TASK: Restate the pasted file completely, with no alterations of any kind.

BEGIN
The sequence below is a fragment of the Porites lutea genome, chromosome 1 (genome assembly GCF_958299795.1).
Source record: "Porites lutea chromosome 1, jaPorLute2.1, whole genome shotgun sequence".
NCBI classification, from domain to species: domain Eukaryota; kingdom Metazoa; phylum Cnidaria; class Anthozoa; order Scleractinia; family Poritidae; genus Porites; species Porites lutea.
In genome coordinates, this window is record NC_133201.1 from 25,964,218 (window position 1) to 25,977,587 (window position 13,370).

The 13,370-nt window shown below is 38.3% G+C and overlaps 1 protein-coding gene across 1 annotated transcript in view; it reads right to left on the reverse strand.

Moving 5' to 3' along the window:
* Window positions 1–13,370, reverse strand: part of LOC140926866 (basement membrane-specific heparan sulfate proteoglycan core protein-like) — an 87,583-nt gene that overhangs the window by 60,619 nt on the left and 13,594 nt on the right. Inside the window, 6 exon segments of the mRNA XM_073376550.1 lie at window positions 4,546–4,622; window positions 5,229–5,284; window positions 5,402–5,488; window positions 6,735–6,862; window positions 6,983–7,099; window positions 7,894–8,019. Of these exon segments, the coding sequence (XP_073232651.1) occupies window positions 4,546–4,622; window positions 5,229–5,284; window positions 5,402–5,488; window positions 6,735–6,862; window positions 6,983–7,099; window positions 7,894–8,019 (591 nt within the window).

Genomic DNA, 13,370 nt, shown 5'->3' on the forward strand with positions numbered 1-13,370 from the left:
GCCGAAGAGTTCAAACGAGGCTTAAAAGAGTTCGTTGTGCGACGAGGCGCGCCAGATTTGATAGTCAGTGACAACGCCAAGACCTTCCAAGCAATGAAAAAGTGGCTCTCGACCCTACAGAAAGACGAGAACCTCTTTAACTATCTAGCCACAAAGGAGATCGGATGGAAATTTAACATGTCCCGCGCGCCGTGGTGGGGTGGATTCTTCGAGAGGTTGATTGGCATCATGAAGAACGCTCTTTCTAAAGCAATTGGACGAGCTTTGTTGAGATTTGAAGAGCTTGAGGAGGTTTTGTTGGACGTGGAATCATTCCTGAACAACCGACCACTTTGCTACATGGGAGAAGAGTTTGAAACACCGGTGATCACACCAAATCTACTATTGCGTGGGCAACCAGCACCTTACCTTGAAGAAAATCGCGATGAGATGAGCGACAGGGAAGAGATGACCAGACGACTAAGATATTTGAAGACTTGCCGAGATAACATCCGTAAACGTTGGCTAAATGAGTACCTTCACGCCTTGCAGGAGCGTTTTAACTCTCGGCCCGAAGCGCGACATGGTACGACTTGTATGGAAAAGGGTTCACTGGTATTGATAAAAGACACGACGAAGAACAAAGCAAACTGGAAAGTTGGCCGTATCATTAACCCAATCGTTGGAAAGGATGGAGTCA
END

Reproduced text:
The sequence below is a fragment of the Porites lutea genome, chromosome 1 (genome assembly GCF_958299795.1).
Source record: "Porites lutea chromosome 1, jaPorLute2.1, whole genome shotgun sequence".
NCBI classification, from domain to species: domain Eukaryota; kingdom Metazoa; phylum Cnidaria; class Anthozoa; order Scleractinia; family Poritidae; genus Porites; species Porites lutea.
In genome coordinates, this window is record NC_133201.1 from 25,964,218 (window position 1) to 25,977,587 (window position 13,370).

The 13,370-nt window shown below is 38.3% G+C and overlaps 1 protein-coding gene across 1 annotated transcript in view; it reads right to left on the reverse strand.

Moving 5' to 3' along the window:
* Window positions 1–13,370, reverse strand: part of LOC140926866 (basement membrane-specific heparan sulfate proteoglycan core protein-like) — an 87,583-nt gene that overhangs the window by 60,619 nt on the left and 13,594 nt on the right. Inside the window, 6 exon segments of the mRNA XM_073376550.1 lie at window positions 4,546–4,622; window positions 5,229–5,284; window positions 5,402–5,488; window positions 6,735–6,862; window positions 6,983–7,099; window positions 7,894–8,019. Of these exon segments, the coding sequence (XP_073232651.1) occupies window positions 4,546–4,622; window positions 5,229–5,284; window positions 5,402–5,488; window positions 6,735–6,862; window positions 6,983–7,099; window positions 7,894–8,019 (591 nt within the window).

Genomic DNA, 13,370 nt, shown 5'->3' on the forward strand with positions numbered 1-13,370 from the left:
GCCGAAGAGTTCAAACGAGGCTTAAAAGAGTTCGTTGTGCGACGAGGCGCGCCAGATTTGATAGTCAGTGACAACGCCAAGACCTTCCAAGCAATGAAAAAGTGGCTCTCGACCCTACAGAAAGACGAGAACCTCTTTAACTATCTAGCCACAAAGGAGATCGGATGGAAATTTAACATGTCCCGCGCGCCGTGGTGGGGTGGATTCTTCGAGAGGTTGATTGGCATCATGAAGAACGCTCTTTCTAAAGCAATTGGACGAGCTTTGTTGAGATTTGAAGAGCTTGAGGAGGTTTTGTTGGACGTGGAATCATTCCTGAACAACCGACCACTTTGCTACATGGGAGAAGAGTTTGAAACACCGGTGATCACACCAAATCTACTATTGCGTGGGCAACCAGCACCTTACCTTGAAGAAAATCGCGATGAGATGAGCGACAGGGAAGAGATGACCAGACGACTAAGATATTTGAAGACTTGCCGAGATAACATCCGTAAACGTTGGCTAAATGAGTACCTTCACGCCTTGCAGGAGCGTTTTAACTCTCGGCCCGAAGCGCGACATGGTACGACTTGTATGGAAAAGGGTTCACTGGTATTGATAAAAGACACGACGAAGAACAAAGCAAACTGGAAAGTTGGCCGTATCATTAACCCAATCGTTGGAAAGGATGGAGTCA